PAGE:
Gulf State Community Bank, Carrabelle, Florida, Fails Under Mountain Of Bad Loans

Gulf State Community Bank, Carrabelle, Florida was closed today by the Florida Office of Financial Regulation, and the FDIC was named as receiver.  Gulf State had been operating under an FDIC consent order issued November 20, 2009 which required the bank, among other things, to increase capital to adequate levels.  Unable to comply with the stipulations of the consent order, regulators closed the bank.

The FDIC sold Gulf State to Centennial Bank, Conway, Arkansas, which will assume all deposits and purchase essentially all of the failed bank’s assets.  All five branches of Gulf State will reopen Saturday as branches of Centennial and depositors will have full access to their money with uninterrupted FDIC deposit insurance coverage.

At September 30, 2010, Gulf State had $112.1 million in total assets and $112.2 in total deposits.  Centennial Bank did not pay the FDIC a premium for the Gulf State deposits.  Centennial Bank and the FDIC entered into a  loss-share transaction covering $84.4 million  (75%) of the assets purchased by Centennial Bank.  The loss-share transaction limits the losses to Centennial Bank on the asset pool acquired from Gulf State.  The FDIC makes extensive use of loss-share transactions to facilitate the sale of failed banks to potential purchasers.   The FDIC’s position is that loss-share transactions maximizes returns on the failed bank assets by keeping them in the private banking sector.

The estimated loss to the FDIC Deposit Insurance Fund for failed Gulf State is estimated at $42.7 million, representing a staggering 38% of Gulf State’s total assets.  Gulf State Bank seemed to specialize in making risky loans that rapidly defaulted when real estate values declined.   The high default level of Gulf State’s loans is also reflected in the Bank’s troubled asset ratio which was 465% compared to a national median of 15%.  A bank’s troubled asset ratio is a ratio of defaulted loans to the total of Tier 1 Capital plus loan loss reserves.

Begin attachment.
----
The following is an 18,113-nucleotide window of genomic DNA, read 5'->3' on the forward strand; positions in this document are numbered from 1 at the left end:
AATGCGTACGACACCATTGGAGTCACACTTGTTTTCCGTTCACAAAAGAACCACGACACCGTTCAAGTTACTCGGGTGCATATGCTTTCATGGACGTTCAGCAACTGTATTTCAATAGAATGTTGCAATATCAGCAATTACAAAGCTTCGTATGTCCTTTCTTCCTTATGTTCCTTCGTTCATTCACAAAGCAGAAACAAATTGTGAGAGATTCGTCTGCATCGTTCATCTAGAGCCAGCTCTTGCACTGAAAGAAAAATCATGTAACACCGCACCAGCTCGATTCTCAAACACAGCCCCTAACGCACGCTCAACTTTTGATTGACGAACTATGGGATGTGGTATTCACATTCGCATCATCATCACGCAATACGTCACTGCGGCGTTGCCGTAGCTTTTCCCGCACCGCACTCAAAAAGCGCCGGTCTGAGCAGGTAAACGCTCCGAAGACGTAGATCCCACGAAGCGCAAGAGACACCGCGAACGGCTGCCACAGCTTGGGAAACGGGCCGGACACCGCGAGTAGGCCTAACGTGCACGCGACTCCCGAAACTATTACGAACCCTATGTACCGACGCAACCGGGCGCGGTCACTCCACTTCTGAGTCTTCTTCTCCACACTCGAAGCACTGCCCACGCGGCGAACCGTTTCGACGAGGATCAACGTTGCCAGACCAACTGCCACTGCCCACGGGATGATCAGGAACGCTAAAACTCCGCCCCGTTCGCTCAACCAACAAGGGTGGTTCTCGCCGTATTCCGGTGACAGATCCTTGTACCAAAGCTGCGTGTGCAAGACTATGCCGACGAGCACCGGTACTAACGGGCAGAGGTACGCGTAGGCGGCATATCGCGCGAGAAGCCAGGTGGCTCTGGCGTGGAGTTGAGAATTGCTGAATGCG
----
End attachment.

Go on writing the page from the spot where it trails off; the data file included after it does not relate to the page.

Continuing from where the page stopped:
Centennial Bank has been very active in acquiring failed banks and Gulf State Bank represents the 6th FDIC assisted acquisition since this year.   Previous failed banks purchased by Centennial Bank were Old Southern Bank and Key West Bank in March, Bayside Savings Bank and Coastal Community Bank in July and Wakulla Bank in October.

Home BancShares, Inc. of Conway, Arkansas, operates as the holding company for Centennial Bank.  Founded in 1998, Home BancShares has grown rapidly through acquisitions and now has over $3 billion in asssets.  Home BancShares has been profitable over the past three years and the company’s share value has recovered significantly from the lows of early 2009.


Home BancShares, Inc received $50 million from the US Treasury under the Troubled Asset Relief Program (TARP) in January 2009.  In return for the $50 million, Home BancShares issued preferred stock and warrants to the US Treasury under the Capital Purchase Program.  Although Home BancShares has been making the required dividend payments to the US Treasury, the original investment remains unpaid.   The preferred stock issued under the TARP Capital Purchase Program (CPP) requires that Home BancShares pay the US Treasury a 5% annual dividend which will increase to 9% after 5 years.

Acquiring failed banks has been extremely profitable for many acquiring institutions, with some earning billions in profits due to FDIC assistance guarantees (see OneWest Makes Billions on Failed Banks and Insiders Reap Huge Profits on Failed Bank).

Gulf State Community Bank is the 147th banking failure this year and the 28th in Florida which leads the nation in banking failures.  After Florida, the next two States with the greatest number of banking failures are Georgia and Illinois with 16 each.

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